‘Social unrest can further weaken foreign investments’

This post was originally published on this site

By Taofik Salako, Deputy Group Business Editor

As Nigeria grapples with declining foreign portfolio and direct investments, social conflicts could further weaken Nigeria’s ability to attract foreign investments.

Managing Director, Cowry Asset Management Limited, Mr. Johnson Chukwu, said with a less stable economic outlook, assessment of social conflicts by potential investors would be a key consideration for the market.

He pointed out that investors geared their foreign direct investments toward economies where they had the highest potential for profit and the least risk.

“As such, the dent of the social unrest to the image and perceived risk of long-term capital investment would mean that the country will struggle in attracting the much-desired long-term finance needed for accelerated growth and enhanced job opportunities,” Chukwu said.

He said Nigeria needs stable and peaceful economic outlook to attract foreign investments, urging governments to put in place appropriate policies that would attract foreign direct investment (FDI) into the country.

ADVERTISEMENT

Chukwu spoke during a virtual workshop organised by the Capital Market Correspondents Association of Nigeria themed, “Addressing Nigeria’s fiscal challenges – Exploring alternative fund approach”.

He outlined that FDI is what goes to the private sector and infrastructural development but it has in the last six years between 2015 and 2020 almost flat.

He noted that Nigeria recorded $1.44 trillion inflow of FDI in 2015 as against $1.028 trillion reported last year.

“It is a far cry compared to countries like Ghana whose receipts are two times what Nigeria realised and Egypt which is seven times what we received. FDI is an important source of capital funding for a country like Nigeria. Nigeria needs to come out with appropriate policies that will attract FDI, especially on foreign exchange,” Chukwu said.

On revenue, Chukwu said Nigeria has a huge revenue shortfall, which means it we have to look for funds outside the government budget. Total revenue has remained largely flat between 2015 and 2020.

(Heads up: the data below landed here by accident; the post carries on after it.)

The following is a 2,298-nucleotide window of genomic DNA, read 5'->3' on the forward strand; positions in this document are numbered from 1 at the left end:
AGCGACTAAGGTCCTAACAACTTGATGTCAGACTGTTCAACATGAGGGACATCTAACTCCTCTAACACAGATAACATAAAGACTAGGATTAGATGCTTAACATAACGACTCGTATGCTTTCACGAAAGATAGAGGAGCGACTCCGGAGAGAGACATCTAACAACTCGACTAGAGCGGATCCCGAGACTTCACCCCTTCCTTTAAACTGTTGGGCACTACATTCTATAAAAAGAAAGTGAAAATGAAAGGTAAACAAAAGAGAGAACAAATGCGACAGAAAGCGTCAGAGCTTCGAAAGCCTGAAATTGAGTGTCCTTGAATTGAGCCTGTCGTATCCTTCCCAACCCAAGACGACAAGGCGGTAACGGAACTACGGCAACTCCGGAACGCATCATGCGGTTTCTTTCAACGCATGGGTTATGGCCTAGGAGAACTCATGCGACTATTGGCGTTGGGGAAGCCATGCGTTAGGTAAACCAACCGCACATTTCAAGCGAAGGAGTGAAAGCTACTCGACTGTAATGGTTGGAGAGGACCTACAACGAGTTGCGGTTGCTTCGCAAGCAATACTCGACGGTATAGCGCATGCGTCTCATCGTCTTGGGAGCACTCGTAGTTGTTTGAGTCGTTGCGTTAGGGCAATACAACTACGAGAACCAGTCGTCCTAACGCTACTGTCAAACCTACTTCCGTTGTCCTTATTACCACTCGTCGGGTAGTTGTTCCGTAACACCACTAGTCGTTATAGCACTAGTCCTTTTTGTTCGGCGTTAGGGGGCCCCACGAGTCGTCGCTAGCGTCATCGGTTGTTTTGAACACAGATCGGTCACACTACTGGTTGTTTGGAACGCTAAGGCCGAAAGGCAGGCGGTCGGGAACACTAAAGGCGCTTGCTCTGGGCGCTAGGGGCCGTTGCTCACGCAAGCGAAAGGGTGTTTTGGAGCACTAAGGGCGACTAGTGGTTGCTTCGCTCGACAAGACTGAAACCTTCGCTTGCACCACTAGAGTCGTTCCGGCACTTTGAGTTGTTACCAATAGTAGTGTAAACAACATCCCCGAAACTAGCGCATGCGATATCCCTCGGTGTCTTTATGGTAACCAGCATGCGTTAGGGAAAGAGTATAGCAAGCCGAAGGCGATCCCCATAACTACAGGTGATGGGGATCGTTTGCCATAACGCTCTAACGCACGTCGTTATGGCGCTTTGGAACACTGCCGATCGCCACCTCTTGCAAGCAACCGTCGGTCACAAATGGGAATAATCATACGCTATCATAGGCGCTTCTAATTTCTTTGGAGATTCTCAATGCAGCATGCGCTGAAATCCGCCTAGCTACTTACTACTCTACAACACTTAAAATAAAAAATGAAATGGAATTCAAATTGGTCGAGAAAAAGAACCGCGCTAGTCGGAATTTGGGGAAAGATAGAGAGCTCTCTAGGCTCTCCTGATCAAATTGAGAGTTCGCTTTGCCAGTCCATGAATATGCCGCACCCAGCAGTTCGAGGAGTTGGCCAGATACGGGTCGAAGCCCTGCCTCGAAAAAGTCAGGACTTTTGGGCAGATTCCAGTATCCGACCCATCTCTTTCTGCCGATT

“In 2015, the total revenue realised by the Federal Government stood at N3.24 trillion as against N3.47 trillion reported as of November 2020. There has been a steady growth in expenditure; as of 2015, the total expenditure stood at N4.76 trillion in contrast to N6.24 trillion recorded from January to November 2020.

“The challenge we have in this country is a revenue challenge, we don’t have the revenue size to support the type of government we run. That’s why our recurrent expenditure has been increasing while our revenue remains flat. The government needs to interrogate issues of recurrent expenditure,” Chukwu said.

On the outlook of the financial markets in 2021, Chukwu said: “We sustain our positive outlook for the Nigerian bourse in 2021 as its overall positive performance in 2020, despite the effects of COVID-19 and the accompanying economic recession.

“This is also justified by the strong fundamentals of the several quoted companies on account of their resilience during the pandemic and the likelihood that they will remain resilient in 2020.”

He noted that the real sector is expected to continue to benefit from the current low interest rate environment to refinance the loans more cheaply, thereby reducing financing cost and increasing profitability.

On the flip side, he said rising inflation and foreign exchange rates could restrict consumer spending and squeeze company budgets, both of which could be counterproductive to the real sector.

“Overall, we believe the positives should outweigh the downside risks especially for corporates that adopt sound risk management practice,” Chukwu said.